Corn Pest Beat Articles

Indiana Prairie Farmer publishes a column written by Tom Bechman with the help of CCAs for CCAs and their clients. With permission from Prairie Farmer we are posting these Soybean and Corn Pest Beat articles on the CCA website. Many thanks to the authors and the support of Indiana Prairie Farmer.

Tillage won’t solve corn rootworm, corn borer woes

Corn Pest Beat: You need a season-long approach to control these pests. 
Sep 29, 2021
 
We found corn borer damage in some fields this year, and our crop scout found some corn rootworm injury, too. Will tillage help for these insects? How should we manage for them for 2022?
 
The Indiana certified crop adviser panel answering this question includes Traci Bultemeier, an agronomist with Pioneer near Fort Wayne; Jesse Grogan, a retired agronomist based in Lafayette; and Bryan Overstreet, an Extension ag educator for Purdue University Extension in Jasper County.
 
Bultemeier: Tillage is not going to have any significant effect on these insect populations. The optimal management suggestions for both insects are crop rotation and use of trait technology in the corn hybrids.
 
Grogan: Tillage does not help with these insect pests. Corn rootworm eggs can survive soil movement, and larva hatch occurs in June, after the crop is planted. Corn borer larvae survive above ground in residue, but not all residue is buried each year. Female corn borers emerging from neighboring fields can fly over distances and lay hundreds of eggs on calm nights in the summer.
 
Corn rootworm pressure can be predicted for the following year. A proven method is to place Pheracon AM sticky traps in corn or soybean fields to monitor adult activity from about mid-July into early August in the previous year. Find instructions for doing this in Purdue University Publication E-218-W. Also, it is possible to get information about corn rootworm risk from a seed representative who has access to regional monitoring data. Corn borers will always be present because they have a wider host range and survive in crop residue.
 
Effective control of these pests is achieved with transgenic corn hybrids with genes for control of European corn borer and corn rootworm. Multiple genes are stacked together for control of both pests that also include insect refuge seed in the bag or box. Insect control in non-GMO corn is achieved with insecticides as was used in the 1990s. You can control corn rootworm with soil-applied insecticides and corn borer with foliar insecticides.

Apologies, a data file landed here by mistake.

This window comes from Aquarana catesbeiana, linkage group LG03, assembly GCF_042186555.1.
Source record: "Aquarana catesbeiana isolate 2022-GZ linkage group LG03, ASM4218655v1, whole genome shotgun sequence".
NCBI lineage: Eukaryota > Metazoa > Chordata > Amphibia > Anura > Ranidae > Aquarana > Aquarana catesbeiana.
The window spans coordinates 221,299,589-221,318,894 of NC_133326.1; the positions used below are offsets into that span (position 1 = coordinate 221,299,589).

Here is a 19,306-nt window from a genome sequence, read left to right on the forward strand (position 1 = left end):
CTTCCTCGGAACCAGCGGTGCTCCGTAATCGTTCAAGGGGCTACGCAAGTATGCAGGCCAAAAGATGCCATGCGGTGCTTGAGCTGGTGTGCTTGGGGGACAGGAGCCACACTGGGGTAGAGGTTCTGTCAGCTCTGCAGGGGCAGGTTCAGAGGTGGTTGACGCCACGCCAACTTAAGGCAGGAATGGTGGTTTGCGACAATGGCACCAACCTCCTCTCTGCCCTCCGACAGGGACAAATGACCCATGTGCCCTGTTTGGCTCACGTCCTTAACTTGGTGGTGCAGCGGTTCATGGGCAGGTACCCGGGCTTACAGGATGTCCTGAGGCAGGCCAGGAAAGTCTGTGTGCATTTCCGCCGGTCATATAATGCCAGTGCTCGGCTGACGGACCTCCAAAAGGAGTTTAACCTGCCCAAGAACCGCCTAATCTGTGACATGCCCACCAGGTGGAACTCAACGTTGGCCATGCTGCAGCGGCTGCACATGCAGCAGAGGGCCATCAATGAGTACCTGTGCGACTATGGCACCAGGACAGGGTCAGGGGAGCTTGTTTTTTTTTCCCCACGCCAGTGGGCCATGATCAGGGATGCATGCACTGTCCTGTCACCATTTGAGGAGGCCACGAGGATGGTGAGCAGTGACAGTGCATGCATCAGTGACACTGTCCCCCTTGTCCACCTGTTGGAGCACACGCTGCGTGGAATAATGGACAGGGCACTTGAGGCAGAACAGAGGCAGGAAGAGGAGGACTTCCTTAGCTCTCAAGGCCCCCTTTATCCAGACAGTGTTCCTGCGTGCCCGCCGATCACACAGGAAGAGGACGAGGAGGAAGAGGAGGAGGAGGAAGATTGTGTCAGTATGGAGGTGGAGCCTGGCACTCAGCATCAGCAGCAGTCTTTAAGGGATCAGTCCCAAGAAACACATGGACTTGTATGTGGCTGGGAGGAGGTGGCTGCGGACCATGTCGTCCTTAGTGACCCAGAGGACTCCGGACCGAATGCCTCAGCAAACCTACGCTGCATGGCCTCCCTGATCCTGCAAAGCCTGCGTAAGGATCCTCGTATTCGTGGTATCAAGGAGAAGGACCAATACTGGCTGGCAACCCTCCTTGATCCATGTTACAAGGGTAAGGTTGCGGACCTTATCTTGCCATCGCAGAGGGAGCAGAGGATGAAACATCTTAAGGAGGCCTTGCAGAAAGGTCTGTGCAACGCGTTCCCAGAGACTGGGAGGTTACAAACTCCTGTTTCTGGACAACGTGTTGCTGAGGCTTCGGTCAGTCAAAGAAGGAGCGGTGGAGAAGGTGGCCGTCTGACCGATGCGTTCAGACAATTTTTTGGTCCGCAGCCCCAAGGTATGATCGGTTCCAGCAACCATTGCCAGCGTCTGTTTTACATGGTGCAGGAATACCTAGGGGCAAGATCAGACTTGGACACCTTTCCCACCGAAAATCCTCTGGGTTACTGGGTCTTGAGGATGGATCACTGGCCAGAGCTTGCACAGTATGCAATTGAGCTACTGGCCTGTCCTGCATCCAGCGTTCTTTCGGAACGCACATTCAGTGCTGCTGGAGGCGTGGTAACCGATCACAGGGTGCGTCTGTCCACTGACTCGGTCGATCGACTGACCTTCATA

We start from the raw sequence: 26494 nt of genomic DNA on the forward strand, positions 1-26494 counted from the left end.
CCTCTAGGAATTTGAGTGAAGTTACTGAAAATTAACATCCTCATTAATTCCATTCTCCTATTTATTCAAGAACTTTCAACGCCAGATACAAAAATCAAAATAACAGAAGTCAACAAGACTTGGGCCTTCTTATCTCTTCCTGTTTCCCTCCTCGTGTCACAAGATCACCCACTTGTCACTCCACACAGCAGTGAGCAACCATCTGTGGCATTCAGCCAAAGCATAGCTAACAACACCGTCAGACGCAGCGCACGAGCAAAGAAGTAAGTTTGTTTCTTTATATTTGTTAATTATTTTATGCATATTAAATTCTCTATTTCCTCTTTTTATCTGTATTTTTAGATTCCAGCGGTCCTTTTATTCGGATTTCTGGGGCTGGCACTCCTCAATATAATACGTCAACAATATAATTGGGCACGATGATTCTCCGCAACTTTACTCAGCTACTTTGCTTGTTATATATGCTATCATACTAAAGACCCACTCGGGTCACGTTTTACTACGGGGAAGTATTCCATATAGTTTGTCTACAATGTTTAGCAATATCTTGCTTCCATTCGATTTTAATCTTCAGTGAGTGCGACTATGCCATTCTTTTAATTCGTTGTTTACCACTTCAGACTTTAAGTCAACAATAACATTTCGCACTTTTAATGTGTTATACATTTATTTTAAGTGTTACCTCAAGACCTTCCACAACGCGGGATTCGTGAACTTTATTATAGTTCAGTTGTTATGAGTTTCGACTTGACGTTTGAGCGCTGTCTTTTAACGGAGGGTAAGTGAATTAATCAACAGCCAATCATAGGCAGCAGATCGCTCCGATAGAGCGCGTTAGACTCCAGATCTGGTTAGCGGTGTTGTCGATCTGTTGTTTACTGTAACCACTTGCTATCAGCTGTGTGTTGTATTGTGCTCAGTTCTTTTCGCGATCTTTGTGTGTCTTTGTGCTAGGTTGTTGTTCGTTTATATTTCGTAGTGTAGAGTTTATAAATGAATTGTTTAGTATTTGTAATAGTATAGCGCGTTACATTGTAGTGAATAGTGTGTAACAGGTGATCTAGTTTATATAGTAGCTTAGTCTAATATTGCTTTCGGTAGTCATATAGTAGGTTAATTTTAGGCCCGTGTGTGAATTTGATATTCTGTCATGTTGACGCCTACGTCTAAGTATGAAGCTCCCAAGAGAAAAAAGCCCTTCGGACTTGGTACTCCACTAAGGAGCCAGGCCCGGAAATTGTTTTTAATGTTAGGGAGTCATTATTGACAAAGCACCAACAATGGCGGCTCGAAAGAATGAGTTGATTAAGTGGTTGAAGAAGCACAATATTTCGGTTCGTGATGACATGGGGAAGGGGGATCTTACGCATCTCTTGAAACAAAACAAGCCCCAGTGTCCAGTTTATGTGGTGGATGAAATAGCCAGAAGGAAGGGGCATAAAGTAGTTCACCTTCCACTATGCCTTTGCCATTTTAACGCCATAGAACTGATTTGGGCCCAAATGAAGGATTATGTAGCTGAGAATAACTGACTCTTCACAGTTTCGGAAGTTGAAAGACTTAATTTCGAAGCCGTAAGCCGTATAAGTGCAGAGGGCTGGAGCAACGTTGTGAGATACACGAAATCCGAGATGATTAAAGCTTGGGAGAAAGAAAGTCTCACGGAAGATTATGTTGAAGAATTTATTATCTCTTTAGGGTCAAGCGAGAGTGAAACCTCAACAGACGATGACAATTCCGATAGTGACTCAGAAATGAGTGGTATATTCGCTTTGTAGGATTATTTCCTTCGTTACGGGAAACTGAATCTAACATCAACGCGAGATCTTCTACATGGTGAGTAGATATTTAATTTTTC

Corn borer activity for non-GMO corn can be monitored with black-light trap catches or field scouting of first-generation larvae in the early to mid-whorl growth stages. For the second generation, look for egg masses under leaves at ear level during the pollination period. A guide for field scouting and control decisions is found in Purdue University Publication E-17-W.
 
Overstreet: Clean tillage with a moldboard plow may reduce the overwinter population of corn borer, but research shows it really does not reduce next year’s damage. For that reason, it is not a recommended practice. For the corn borer, you could look into Bt hybrids, or just wait until next season and scout for the moths and egg masses and treat accordingly at the time with an insecticide if needed.
 
For the corn rootworm, most planters are not set up for insecticide application today. If you have this option, this would be a good option to use. If this is not an option, I would consider using a Bt hybrid that is bred for rootworm control.

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